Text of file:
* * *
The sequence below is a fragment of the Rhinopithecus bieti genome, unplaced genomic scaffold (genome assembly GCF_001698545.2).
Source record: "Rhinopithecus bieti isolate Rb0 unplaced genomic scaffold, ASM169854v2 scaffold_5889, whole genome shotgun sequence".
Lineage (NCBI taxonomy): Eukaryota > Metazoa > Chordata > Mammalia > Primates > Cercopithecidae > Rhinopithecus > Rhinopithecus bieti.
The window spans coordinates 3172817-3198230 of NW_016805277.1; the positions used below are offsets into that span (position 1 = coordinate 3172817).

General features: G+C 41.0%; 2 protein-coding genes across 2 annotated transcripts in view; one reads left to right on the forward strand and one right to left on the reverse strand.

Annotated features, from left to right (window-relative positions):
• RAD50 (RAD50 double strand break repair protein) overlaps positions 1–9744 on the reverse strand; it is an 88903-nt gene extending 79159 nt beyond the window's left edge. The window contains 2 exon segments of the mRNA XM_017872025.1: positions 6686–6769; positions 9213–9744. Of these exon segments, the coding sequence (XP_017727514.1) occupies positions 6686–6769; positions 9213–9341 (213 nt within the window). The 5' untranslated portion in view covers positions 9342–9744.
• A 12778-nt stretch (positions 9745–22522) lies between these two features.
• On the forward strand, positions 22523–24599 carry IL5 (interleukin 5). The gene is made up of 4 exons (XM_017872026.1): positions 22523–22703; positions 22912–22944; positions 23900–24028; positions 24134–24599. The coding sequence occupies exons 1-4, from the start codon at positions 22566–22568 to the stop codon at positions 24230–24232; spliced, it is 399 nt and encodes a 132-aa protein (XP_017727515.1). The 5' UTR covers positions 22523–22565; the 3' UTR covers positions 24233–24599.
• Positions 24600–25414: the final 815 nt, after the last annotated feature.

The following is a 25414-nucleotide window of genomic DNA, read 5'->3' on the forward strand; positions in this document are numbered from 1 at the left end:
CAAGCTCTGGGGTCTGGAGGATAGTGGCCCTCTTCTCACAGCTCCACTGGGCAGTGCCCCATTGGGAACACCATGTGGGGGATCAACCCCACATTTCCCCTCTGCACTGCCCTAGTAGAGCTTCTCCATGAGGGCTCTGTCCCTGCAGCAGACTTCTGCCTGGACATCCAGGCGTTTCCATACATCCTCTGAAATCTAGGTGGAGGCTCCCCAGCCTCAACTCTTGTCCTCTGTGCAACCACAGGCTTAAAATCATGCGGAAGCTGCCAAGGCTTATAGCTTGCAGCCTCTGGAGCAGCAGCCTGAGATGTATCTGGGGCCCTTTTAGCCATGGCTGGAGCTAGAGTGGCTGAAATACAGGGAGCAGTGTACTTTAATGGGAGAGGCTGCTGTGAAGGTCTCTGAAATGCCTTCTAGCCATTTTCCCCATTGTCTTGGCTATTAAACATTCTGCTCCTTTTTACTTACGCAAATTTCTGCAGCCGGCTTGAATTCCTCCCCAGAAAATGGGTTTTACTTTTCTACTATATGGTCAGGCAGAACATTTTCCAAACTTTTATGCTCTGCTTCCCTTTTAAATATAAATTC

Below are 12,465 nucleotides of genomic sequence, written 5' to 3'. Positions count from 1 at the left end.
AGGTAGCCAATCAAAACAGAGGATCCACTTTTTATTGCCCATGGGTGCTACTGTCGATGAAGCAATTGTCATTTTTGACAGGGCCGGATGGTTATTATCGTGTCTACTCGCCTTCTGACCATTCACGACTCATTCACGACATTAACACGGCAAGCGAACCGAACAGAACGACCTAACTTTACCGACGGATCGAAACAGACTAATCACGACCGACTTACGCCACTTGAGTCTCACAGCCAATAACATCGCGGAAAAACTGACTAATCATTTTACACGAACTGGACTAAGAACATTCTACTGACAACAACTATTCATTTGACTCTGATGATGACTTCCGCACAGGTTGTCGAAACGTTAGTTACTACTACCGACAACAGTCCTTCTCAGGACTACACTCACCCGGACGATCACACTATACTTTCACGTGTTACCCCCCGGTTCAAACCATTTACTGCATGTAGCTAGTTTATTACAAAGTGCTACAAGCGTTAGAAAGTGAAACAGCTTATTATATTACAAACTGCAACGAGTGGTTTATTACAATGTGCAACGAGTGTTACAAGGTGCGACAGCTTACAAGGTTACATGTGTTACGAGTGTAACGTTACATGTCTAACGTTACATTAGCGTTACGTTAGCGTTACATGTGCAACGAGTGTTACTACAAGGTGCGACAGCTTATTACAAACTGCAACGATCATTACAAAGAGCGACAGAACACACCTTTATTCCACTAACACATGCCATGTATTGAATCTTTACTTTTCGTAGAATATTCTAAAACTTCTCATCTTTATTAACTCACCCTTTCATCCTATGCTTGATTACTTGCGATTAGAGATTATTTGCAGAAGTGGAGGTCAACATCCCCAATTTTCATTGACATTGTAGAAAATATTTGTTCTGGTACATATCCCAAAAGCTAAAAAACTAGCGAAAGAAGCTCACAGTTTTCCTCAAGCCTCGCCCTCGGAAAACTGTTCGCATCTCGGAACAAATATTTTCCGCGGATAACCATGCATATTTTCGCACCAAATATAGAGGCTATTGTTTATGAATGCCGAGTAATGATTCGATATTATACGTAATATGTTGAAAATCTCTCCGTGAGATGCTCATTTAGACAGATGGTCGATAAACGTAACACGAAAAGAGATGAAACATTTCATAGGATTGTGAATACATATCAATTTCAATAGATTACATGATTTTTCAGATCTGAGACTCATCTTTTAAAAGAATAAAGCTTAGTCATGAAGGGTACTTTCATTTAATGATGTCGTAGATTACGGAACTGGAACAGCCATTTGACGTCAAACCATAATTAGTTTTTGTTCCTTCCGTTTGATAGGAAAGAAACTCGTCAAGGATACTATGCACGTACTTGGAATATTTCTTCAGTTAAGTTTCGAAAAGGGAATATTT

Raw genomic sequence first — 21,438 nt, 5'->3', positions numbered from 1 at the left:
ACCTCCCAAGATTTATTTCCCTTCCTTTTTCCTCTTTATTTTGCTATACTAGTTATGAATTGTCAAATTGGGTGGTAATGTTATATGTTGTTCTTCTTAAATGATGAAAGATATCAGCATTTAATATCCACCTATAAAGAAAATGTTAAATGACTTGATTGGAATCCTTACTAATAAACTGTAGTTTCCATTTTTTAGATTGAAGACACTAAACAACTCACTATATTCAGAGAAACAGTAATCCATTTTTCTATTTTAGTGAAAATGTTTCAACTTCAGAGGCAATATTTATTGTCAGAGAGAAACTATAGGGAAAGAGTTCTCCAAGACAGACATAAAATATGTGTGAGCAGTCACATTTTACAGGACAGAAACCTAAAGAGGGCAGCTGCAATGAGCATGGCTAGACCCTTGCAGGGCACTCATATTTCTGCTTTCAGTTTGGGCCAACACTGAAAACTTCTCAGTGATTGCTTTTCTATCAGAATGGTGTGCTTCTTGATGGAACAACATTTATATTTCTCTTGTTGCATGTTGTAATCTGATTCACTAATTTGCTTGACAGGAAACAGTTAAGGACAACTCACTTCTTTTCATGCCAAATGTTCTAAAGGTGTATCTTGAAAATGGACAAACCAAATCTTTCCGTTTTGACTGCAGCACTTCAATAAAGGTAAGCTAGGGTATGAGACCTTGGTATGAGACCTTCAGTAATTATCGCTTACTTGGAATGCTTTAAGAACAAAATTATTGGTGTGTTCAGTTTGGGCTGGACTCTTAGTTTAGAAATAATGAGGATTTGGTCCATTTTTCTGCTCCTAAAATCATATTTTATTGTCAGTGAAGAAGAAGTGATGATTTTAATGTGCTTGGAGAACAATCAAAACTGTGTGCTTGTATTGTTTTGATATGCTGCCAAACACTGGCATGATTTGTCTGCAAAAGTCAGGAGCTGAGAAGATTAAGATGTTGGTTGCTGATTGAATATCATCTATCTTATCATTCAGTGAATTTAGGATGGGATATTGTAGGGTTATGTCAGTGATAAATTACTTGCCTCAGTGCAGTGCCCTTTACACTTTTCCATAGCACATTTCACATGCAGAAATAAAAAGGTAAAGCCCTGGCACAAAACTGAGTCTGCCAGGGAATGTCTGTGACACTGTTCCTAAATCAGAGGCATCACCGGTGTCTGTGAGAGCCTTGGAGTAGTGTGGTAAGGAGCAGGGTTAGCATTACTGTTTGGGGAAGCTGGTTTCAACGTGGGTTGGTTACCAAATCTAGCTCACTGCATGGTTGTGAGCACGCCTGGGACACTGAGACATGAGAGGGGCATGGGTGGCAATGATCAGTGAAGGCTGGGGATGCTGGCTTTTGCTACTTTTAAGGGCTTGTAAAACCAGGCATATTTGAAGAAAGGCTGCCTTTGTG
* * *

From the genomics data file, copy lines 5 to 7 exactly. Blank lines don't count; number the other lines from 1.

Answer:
General features: G+C 41.0%; 2 protein-coding genes across 2 annotated transcripts in view; one reads left to right on the forward strand and one right to left on the reverse strand.

Annotated features, from left to right (window-relative positions):
• RAD50 (RAD50 double strand break repair protein) overlaps positions 1–9744 on the reverse strand; it is an 88903-nt gene extending 79159 nt beyond the window's left edge. The window contains 2 exon segments of the mRNA XM_017872025.1: positions 6686–6769; positions 9213–9744. Of these exon segments, the coding sequence (XP_017727514.1) occupies positions 6686–6769; positions 9213–9341 (213 nt within the window). The 5' untranslated portion in view covers positions 9342–9744.